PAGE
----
How is terrorism assessed?

The government employs a five-grade alert system regarding any possible terrorism attacks:

  • Low - an attack is unlikely
  • Moderate - an attack is possible but not likely
  • Substantial - an attack is a strong possibility
  • Severe - an attack is highly likely
  • Critical - an attack is expected imminently

A terrorist attack could occur anywhere using a variety of means. The terrorist strategy is to generate fear and prevent or disrupt us from going about our ordinary lives and business. In reality, attacks are rare, but well reported in the media.

Who sets the threat levels?

The UK security service MI5 assess the UK threat level to give a broad indication of the likelihood of an attack. The level for international terrorism is set by the Joint Terrorism Analysis Centre. Threat levels don't have an expiry date. They can change at any time as different information becomes available to security agents.

The government has produced a national Counter-terrorism Strategy known as CONTEST. There are four major intervention strands to this strategy:

  • Prepare - being ready to deal with the consequences
  • Protect - reducing our vulnerability
  • Prevent - tackling radicalism
  • Pursue - disrupt terrorists and their operations

You can check the current threat level on the MI5 website.

Shropshire Council supports this strategy and is undertaking a number of specific community and partnership projects that meet the strategy's objectives.

How can you report terrorism?

Terrorism is a crime. If you suspect it, report it - don't rely on others. If it's an emergency and you suspect an immediate danger, call 999.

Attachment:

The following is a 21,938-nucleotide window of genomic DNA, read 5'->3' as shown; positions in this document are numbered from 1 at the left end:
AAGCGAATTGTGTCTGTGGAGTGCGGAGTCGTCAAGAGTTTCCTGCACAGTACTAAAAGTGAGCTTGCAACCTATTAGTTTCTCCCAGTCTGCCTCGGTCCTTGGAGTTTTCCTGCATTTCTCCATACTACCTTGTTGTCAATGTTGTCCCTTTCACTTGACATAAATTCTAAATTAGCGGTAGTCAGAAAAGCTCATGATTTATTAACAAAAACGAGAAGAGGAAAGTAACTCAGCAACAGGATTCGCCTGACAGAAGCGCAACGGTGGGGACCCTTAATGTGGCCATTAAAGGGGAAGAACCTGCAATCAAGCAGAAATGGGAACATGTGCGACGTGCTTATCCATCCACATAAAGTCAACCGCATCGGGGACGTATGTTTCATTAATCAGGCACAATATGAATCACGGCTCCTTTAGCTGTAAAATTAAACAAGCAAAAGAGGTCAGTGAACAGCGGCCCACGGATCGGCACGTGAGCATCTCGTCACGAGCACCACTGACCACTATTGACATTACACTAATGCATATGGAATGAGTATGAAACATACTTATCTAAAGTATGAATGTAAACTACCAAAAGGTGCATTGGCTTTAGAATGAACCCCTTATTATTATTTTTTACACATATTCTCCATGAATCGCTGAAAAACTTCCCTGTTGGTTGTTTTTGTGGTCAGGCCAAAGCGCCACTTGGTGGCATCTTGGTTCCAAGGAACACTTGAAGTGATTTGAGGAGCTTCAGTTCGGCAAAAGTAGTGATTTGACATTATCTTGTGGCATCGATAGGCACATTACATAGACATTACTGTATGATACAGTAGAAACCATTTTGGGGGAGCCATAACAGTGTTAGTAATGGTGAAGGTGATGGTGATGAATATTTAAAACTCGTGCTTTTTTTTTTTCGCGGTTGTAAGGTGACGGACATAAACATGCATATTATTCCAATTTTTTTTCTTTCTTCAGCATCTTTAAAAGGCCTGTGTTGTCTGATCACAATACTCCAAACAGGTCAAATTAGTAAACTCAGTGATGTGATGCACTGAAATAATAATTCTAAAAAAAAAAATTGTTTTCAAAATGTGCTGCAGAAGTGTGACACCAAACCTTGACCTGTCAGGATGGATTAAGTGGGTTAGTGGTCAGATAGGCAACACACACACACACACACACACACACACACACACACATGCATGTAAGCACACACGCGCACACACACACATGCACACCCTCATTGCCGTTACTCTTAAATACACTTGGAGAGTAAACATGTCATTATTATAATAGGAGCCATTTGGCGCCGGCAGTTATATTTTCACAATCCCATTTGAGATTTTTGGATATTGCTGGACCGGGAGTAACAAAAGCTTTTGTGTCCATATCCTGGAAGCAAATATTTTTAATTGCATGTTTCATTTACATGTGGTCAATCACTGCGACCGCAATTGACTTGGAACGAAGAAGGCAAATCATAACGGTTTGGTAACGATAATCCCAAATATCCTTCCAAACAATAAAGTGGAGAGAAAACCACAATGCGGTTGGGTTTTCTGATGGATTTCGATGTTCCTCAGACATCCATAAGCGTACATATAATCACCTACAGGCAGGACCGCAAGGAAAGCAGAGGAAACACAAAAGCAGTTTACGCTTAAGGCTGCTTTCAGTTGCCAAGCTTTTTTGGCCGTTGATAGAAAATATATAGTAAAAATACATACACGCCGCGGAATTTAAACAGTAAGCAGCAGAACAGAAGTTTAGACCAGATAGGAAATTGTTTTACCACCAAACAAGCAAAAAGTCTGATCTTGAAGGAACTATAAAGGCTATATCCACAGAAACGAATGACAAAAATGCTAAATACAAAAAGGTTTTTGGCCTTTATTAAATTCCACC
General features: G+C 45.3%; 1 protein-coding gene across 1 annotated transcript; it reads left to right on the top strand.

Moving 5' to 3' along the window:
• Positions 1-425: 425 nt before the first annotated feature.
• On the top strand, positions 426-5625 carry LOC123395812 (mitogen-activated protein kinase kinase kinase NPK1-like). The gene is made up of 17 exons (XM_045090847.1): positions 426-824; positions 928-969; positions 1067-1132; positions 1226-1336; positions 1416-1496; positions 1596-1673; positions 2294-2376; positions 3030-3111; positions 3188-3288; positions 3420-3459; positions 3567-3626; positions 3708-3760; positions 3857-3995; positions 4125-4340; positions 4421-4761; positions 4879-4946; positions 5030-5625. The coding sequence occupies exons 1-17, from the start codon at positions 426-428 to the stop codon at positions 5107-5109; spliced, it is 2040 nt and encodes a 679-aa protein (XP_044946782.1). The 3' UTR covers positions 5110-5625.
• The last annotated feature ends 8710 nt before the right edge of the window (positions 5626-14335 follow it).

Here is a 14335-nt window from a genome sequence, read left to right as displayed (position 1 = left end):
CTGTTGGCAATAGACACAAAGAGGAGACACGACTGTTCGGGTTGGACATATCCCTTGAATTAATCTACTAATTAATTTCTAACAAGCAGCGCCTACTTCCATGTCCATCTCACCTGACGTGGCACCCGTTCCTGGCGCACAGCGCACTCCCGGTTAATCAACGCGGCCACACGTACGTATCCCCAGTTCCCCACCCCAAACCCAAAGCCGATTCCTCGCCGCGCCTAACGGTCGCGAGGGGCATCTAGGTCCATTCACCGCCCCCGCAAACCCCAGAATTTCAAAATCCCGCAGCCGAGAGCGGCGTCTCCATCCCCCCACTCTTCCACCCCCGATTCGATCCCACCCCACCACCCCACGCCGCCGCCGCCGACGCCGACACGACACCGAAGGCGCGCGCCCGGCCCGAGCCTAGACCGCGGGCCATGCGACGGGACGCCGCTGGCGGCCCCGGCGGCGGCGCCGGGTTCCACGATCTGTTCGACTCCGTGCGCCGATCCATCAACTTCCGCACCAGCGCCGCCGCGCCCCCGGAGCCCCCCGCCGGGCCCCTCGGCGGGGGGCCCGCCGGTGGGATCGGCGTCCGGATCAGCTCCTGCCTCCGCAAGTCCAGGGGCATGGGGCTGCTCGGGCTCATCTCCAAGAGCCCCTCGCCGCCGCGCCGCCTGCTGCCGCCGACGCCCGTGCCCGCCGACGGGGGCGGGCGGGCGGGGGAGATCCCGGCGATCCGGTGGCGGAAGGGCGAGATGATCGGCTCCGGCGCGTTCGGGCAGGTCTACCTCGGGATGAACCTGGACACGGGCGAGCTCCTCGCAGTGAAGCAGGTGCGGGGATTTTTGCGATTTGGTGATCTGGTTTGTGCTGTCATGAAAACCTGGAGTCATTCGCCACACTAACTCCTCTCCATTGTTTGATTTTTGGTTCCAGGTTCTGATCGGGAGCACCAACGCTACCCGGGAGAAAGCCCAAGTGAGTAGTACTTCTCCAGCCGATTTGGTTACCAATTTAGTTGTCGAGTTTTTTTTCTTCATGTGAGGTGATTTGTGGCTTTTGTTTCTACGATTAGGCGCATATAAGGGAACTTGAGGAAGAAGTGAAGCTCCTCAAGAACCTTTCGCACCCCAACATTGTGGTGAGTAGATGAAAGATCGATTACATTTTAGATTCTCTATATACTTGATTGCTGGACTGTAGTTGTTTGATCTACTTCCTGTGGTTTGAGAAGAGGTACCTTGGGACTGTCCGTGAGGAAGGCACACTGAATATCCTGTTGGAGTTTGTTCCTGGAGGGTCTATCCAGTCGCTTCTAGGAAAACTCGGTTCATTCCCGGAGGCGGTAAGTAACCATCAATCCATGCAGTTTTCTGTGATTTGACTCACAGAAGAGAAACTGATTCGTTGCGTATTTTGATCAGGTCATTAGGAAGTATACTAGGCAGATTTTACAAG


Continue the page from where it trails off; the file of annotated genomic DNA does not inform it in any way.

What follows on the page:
You can also report it confidentially using the Action Counters Terrorism online tool or call the confidential anti-terrorism hotline on 0800 789321. This service is monitored 24 hours a day.

Let the police decide whether the information is important. What might seem insignificant on its own may actually provide a vital link to a wider investigation.

What if I'm overseas?

You're responsible for your own personal safety when travelling, and should read and follow the advice provided by the British government and local authorities. If an incident does occur abroad, follow the advice or directives of local authorities in the first instance.

Advice for British nationals involved in crises abroad is provided by the Foreign and Commonwealth Office.

Run, Hide, Tell

In the UK the police and partners work very hard to keep us safe from the threat of gun crime. Firearms and weapons attacks are thankfully extremely rare, but we must always know what to do to stay safe.

Key advice during an attack:

  • Run to a place of safety. This is better than trying to surrender or negotiate
  • Hide - it's better to hide than to confront. Barricade yourself in, turn your phone to silent and use it only when safe to do so
  • Tell the police by calling 999

(Make sure you know the local emergency numbers when travelling overseas. For all EU countries it is 112).